The American man’s voice sounded woken-up and irritated.
“It’s Thanksgiving,” he said down that payphone.
“So my roommates are off work and gone home. Like, Thanksgiving’s a holiday over here.”
Oh, come on, I wanted to say. I mean, with nobody getting born or killed or risen from the dead, just how big could this ‘holiday’ of yours really be?
But only for one more month.
That day, the day before Thanksgiving, 1986, the American Embassy had issued me a temporary visa. My lucky day. How lucky? I had even found an un-vandalized payphone to call across the Atlantic to one of my expatriate friends. Now that I had my papers, I needed a landing pad in the land of the free.
I watched the last of my money clink into the payphone slot. “Is there a message?” The man asked.
“Yes,” I said, trying to keep the panic out of my voice. “Please tell my pal Mary that I’ll ring again next week. When she’s back from … um … this … Thanksgiving.”
“Sure,” he said.
Then … Clunk.
Standing in that phone box, I was one of the 19% of unemployed young Irish people. I was among the estimated 30% of college graduates for whom there were no suitable jobs in our own country. And we’re not talking “dream job” or “creative job.” In fact, deep in a bleak recession, I doubt I even knew what that concept was.
As an unemployed person–then and now–you don’t feel like part of an unemployment statistic or a unified group. There’s just you. There’s just you and your shame and your assumption that everyone else—especially your old college friends—all have jobs. And those friends who have moved overseas? Yup, they have jobs, too. And new jobs mean new friends—the kind of friends who invite you home to their family for secular-sounding American holidays that aren’t named for a saint or a savior.
Even more than a job, I needed a place to be—somewhere far away from that damp, November afternoon in Ireland and far away from the look of shame in my parents’ eyes. Oh, yeah, as I left that phone box to walk through Dublin’s city center, I knew it in my soul, even at 24 years old: I needed a life.
Get yourself a temporary American visa. Check.
Empty your savings for a transatlantic airline ticket. Check.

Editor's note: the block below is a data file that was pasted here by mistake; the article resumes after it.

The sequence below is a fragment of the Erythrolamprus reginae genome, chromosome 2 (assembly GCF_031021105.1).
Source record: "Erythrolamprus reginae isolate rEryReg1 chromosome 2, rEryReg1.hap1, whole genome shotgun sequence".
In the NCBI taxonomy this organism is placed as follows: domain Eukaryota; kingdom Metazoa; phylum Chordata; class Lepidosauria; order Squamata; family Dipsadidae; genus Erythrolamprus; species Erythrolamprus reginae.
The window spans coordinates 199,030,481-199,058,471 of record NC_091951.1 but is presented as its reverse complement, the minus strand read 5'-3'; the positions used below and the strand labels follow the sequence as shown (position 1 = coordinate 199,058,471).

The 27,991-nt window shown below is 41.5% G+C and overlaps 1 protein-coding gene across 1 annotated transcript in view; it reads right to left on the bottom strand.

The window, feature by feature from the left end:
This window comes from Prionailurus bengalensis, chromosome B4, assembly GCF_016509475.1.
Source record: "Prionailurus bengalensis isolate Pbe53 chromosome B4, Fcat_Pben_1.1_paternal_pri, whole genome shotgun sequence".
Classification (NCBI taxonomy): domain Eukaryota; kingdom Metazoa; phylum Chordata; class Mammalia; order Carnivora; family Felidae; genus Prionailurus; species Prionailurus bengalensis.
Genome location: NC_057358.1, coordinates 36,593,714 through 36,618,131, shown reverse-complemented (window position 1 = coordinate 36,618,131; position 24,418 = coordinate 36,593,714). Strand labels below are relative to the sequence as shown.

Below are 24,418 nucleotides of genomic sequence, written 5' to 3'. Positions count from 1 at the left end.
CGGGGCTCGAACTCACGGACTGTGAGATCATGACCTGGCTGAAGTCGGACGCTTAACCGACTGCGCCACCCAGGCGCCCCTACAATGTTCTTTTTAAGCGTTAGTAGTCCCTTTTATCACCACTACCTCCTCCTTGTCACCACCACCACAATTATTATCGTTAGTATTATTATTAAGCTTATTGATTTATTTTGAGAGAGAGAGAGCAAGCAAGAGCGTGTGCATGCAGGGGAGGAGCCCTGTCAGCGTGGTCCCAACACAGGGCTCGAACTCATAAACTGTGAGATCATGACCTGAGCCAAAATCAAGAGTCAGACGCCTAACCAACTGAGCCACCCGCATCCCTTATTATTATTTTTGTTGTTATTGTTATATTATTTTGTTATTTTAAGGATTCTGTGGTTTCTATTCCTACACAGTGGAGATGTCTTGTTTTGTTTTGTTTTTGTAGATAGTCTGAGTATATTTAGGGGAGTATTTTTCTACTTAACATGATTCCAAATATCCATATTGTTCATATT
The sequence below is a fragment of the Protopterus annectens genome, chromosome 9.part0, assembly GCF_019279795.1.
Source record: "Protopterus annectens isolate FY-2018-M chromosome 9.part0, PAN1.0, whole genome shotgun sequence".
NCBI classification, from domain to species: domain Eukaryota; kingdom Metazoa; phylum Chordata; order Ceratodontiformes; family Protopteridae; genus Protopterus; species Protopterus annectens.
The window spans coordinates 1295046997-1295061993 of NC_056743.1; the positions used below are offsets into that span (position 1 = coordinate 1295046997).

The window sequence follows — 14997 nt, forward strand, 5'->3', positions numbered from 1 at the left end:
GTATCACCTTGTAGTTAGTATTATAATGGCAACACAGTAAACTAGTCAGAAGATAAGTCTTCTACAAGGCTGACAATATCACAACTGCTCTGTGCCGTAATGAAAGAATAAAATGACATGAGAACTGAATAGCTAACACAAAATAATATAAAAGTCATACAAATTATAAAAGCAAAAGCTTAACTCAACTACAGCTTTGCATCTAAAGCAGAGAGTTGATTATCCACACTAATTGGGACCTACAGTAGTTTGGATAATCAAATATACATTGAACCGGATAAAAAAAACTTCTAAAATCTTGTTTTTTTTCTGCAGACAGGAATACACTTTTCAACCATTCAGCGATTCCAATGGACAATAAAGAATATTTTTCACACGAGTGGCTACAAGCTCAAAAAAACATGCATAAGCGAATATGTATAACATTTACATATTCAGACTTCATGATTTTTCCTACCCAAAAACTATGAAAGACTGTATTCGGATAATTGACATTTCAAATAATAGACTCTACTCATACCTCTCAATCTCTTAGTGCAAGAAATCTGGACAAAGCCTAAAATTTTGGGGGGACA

Start saying ‘goodbye’ to your family. Check.
Track down an expatriate friend to lend you a couch and a place to stay.
Um … well … I was working on that last one. But I couldn’t work on it until this Thanksgiving thing was over, when I’d scrape up enough courage and spare change to call across the Atlantic again.
A month after Visa Day, I landed in JFK Airport, New York on a freezing afternoon. I had a backpack and a borrowed $200 and yes, a place to stay.
I never did get to California, at least, not to live. From New York I took a Trailways bus three hours upstate, where, as an act of mercy, a family member had set me up with his American friend. That American friend, a man I had never met before, would pick me up and put me up until I got on my feet.
In America, I went and found me some jobs. I was a waitress, a bartender, a secretary (when we still called it that), a college administrative person, a marketing assistant and … well, a host of other things. In fact, one year, by the time Tax Day rolled around, I submitted a whopping nine W2 forms. I went back to grad school at night. And, even during U.S. economic downturns, even with a strange accent and with substantial holes in my resume, I managed to stay (mostly) employed.
But did I really like any of my jobs? Did any of them feed me or my vague, dreamy hope of one day being a writer? As an immigrant and as a child of working class parents, there were many, many years before I even let myself consider that I deserved any of these.
My writing and editorial skills led to better and more fulfilling jobs. Almost at the same time, my gallery of rejection slips from the from literary magazines began showing a few “we’d-like-to-publish” notes. Eventually, and still with a jittery disbelief, I had found myself a dual career as a creative writer and as communications professional.
On that pre-Thanksgiving Day in the phone box, I craved a place to be–a self-made place that matched the real me.
This morning, as I prepared for my 25th Thanksgiving in America, and before I left for my communications job, I took my cup of coffee to the kitchen counter. In my iPhone, I went through my last minute Thanksgiving list:
Sweet potatoes? Check.
A really good writing life? Check. Check.
Aine Greaney has contributed to Women Writers, Women Books before, see Aine Greaney’s author page.
Follow Aine on Twitter @AineGreaney
Visit her website at www.ainegreaney.com.
About the Author (Author Profile)
I’m an Irish writer (County Mayo) now living on Boston’s North Shore.
My second novel, Dance Lessons has been published by Syracuse University Press. Read more about the book or order your copy here.
As well as writing, I lead writing workshops at various schools, arts organizations, libraries and colleges in New England and beyond. For information on my programs and workshops, visit the Mass. Cultural Council artist profile.
As well as working, writing and teaching, I get out and about now and again. I belong to local and regional arts and writing organizations, including the New Hampshire Writers Project, the Cape Cod Writers Center, Irish Network Boston and the American Conference for Irish Studies.
I travel back to Ireland frequently.